Mathematician 30 September 2022

Bayesian Probability

Over the past week, I had a chance to review things that were the fundamentals of the theory of probability, and the Bayesian Probability is one of the popular subjects that has been adapted in many ways. The content in general is nothing complex, but it can still be applied to many things to help with the decision-making.

Actually, the concept of the currently popular predictive model is also explainable with the Bayesian Theorem where the model is set to predict things “given” historical data. The translated formulas will then explain the predictive model concept quite clearly, but it will not be mentioned in this article yet.
In addition, the Bayesian Theorem can help us choose to receive news and information better. For example, when we learn about the infection rate of a communicable disease and its fatality rate, we can then use the Bayesian Theorem to calculate how fearsome the disease is by seeking a little more information to help support the daily decision-making.

The Bayesian Probability

The Bayesian Probability talks about the conditional likelihood of an event based on the occurrence of another event, or the so-called a “given”. If you have studied this, it is written as P(A|B) which reads as how often A happens given that B happens.
Let’s assume that I am attending a friend’s birthday party which has 20 guests, and there is a lucky draw for 5 cruise tickets for the guests.

The host then puts the tickets into 2 boxes. We will call them box X and box Y. Therefore, the probability is summarized below:

• Event A is choosing the boxes in which the element is A = {box X, box Y}
• Event B is drawing the tickets in which the element is B = {cruise tickets won, cruse tickets not won}
• The probability of choosing box X and box Y is ½ and ½ respectively.
• The probability of winning and not winning the cruise tickets is 5/20 and 15/20 respectively.
• Written as P(A= box X) =1/2 or P(B= cruise tickets not won)=15/20, for instance

After the lucky draw, it turns out I didn’t win. So, at the end of the party, I talk to my friend who’s the host. I find out that box X and box Y had different numbers of tickets. In box X, there were 3 cruise tickets out of 10 lucky draw tickets, and box Y had 2 out of 10 tickets. Based on this information, it can be concluded as follows:

• The probability of winning the cruise tickets choosing box X is P(B= winning the cruise tickets | A=box X) = 3/10.
• The probability of winning the cruise tickets choosing box X is P(B= not winning the cruise tickets | A=box X) = 7/10.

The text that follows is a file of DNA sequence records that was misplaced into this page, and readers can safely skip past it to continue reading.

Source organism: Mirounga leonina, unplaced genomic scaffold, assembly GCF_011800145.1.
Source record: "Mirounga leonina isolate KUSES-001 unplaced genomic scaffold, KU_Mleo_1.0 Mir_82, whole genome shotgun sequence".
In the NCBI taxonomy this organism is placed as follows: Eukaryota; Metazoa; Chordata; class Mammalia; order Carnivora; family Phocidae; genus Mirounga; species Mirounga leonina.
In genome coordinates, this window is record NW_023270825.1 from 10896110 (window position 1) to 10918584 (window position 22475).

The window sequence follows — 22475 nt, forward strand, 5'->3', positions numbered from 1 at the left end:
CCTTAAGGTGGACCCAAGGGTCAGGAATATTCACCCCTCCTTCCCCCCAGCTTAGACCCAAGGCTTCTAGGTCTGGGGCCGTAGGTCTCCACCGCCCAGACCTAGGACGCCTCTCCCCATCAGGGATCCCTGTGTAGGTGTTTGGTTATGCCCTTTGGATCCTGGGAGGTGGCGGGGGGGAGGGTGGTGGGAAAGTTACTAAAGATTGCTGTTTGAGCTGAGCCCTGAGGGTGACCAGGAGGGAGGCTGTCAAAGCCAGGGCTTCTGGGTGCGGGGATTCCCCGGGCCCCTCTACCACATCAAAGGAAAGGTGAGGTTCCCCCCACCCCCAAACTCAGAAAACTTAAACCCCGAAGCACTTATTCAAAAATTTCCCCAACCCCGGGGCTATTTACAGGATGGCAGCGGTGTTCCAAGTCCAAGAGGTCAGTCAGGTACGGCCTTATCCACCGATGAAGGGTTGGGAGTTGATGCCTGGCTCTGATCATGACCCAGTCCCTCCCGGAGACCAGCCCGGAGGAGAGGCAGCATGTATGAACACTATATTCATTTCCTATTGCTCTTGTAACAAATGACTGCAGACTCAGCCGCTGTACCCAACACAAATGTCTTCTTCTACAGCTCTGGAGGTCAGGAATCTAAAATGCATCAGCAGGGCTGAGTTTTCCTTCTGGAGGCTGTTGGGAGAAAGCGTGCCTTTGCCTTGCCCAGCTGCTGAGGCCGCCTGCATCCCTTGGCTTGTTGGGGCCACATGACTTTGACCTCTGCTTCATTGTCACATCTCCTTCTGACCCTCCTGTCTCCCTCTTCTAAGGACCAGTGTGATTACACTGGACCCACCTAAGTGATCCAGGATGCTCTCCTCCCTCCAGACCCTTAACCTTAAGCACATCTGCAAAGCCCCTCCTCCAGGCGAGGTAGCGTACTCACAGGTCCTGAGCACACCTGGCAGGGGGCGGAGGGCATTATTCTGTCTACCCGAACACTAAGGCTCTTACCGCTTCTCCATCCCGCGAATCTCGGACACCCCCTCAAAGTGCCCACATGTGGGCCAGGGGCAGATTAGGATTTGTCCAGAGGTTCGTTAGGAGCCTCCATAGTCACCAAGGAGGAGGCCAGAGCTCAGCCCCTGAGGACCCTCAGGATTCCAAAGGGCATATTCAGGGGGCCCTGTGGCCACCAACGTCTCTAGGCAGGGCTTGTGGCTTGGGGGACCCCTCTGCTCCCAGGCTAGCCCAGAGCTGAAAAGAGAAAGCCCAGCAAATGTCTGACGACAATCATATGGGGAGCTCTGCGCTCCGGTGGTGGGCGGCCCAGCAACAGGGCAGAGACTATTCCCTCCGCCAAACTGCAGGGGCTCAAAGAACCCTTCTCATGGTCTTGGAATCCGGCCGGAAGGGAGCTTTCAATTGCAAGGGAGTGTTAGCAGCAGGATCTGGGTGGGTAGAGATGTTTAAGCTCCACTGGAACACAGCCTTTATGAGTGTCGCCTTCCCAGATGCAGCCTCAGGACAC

• The probability of winning the cruise tickets choosing box Y is P(B= winning the cruise tickets | A=box X) = 2/10.
• The probability of winning the cruise tickets choosing box Y is P(B= not winning the cruise tickets | A=box X) = 8/10.

If we summarize the overall probability, we can then divide it into different scenarios using the joint probability of A and B events as follows:

• Winning the cruise tickets from box X: P (B=winning the cruise tickets, A=box X) = 3/20
• Not winning the cruise tickets from box X: P (B=not winning the cruise tickets, A=box X) = 7/20
• Winning the cruise tickets from box Y: P (B=winning the cruise tickets, A=box Y) = 2/20
• Winning the cruise tickets from box X: P (B=not winning the cruise tickets, A=box Y) = 8/20

You can see that the joint probability is represented by “,” (comma) which is different than the conditional probability that uses “|” (given).
Based on all the scenarios, Bayes has summed up the relationships as follows:

• P(A, B) = P(A|B) x P(B)
• P(B, A) = P(B|A) x P(A)
• When P(A, B) = P(B, A), it is:

P(A|B) x P(B) = P(A, B) = P(B|A) x P(A)

And when P(A|B) x P(B) = P(B|A) x P(A), switching sides of the equation will get:

P(A|B) = P(B|A) x P(A) / P(B)

When you have made it here, many of you may wonder what use we can make of it, and why we need to know about it.

Let’s get back to the birthday party in the beginning. After learning that a friend has won a cruise ticket from the lucky draw, I wonder which box he drew from. The host then challenged me to guess it. There’s another cruise ticket. If I guess right, I get the ticket. So, I have to make an educated guess this time. Considering the Bayesian Probability, it can then be concluded as follows:
P(A=box X|B=winning the cruise ticket)
= P(B=winning the cruise ticket | A=box X) x P(A=box X) / P(B=winning the cruise ticket)
= (3/10 x 1/2) / 5/20 = 3/5

And
P(A=box Y|B=winning the cruise ticket)
= P(B=winning the cruise ticket | A=box Y) x P(A=box X) / P(B=winning the cruise ticket)
= (2/10 x 1/2) / 5/20 = 2/5

From this example, I would have to choose box X because the probability is greater than box Y (3/5 > 2/5).
In fact, I don’t need to calculate the probability to make an easy choice because I know that box X has more tickets than box Y. Naturally, the probability that the person who won drew the ticket from box X is greater. In the end, it doesn’t matter if I guess correctly or not because I can only calculate the “probability”, but I consider it as a decision made based on the most basic information I had.

In reality, the Bayesian Theory can also be applied to more complex and important problems.

Related Post

Share

Manage Consent Preferences Essential/Strictly Necessary Cookies

These cookies are essential in order to enable you to move around the website and use it’s features, such as accessing secure areas of the website